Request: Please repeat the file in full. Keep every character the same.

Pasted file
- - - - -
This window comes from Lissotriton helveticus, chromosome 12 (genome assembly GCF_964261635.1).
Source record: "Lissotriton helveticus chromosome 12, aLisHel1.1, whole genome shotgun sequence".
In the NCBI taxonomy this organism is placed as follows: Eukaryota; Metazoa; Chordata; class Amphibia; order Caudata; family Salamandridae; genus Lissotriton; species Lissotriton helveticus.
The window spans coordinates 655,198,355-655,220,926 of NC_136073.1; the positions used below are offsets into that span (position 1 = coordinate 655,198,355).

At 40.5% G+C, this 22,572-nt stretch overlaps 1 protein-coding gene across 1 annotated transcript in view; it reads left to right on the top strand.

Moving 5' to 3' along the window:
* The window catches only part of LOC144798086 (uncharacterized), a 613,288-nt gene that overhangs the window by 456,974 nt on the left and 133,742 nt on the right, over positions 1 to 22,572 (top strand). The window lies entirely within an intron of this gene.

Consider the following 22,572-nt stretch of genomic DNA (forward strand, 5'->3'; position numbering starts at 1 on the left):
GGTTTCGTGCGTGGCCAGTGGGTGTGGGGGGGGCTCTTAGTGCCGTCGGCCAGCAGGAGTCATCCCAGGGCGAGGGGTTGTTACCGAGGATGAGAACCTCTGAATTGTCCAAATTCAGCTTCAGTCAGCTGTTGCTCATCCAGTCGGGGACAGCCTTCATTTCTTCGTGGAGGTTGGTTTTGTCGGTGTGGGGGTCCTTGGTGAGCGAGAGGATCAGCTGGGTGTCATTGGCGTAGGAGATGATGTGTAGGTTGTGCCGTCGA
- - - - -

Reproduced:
This window comes from Lissotriton helveticus, chromosome 12 (genome assembly GCF_964261635.1).
Source record: "Lissotriton helveticus chromosome 12, aLisHel1.1, whole genome shotgun sequence".
In the NCBI taxonomy this organism is placed as follows: Eukaryota; Metazoa; Chordata; class Amphibia; order Caudata; family Salamandridae; genus Lissotriton; species Lissotriton helveticus.
The window spans coordinates 655,198,355-655,220,926 of NC_136073.1; the positions used below are offsets into that span (position 1 = coordinate 655,198,355).

At 40.5% G+C, this 22,572-nt stretch overlaps 1 protein-coding gene across 1 annotated transcript in view; it reads left to right on the top strand.

Moving 5' to 3' along the window:
* The window catches only part of LOC144798086 (uncharacterized), a 613,288-nt gene that overhangs the window by 456,974 nt on the left and 133,742 nt on the right, over positions 1 to 22,572 (top strand). The window lies entirely within an intron of this gene.

Consider the following 22,572-nt stretch of genomic DNA (forward strand, 5'->3'; position numbering starts at 1 on the left):
GGTTTCGTGCGTGGCCAGTGGGTGTGGGGGGGGCTCTTAGTGCCGTCGGCCAGCAGGAGTCATCCCAGGGCGAGGGGTTGTTACCGAGGATGAGAACCTCTGAATTGTCCAAATTCAGCTTCAGTCAGCTGTTGCTCATCCAGTCGGGGACAGCCTTCATTTCTTCGTGGAGGTTGGTTTTGTCGGTGTGGGGGTCCTTGGTGAGCGAGAGGATCAGCTGGGTGTCATTGGCGTAGGAGATGATGTGTAGGTTGTGCCGTCGA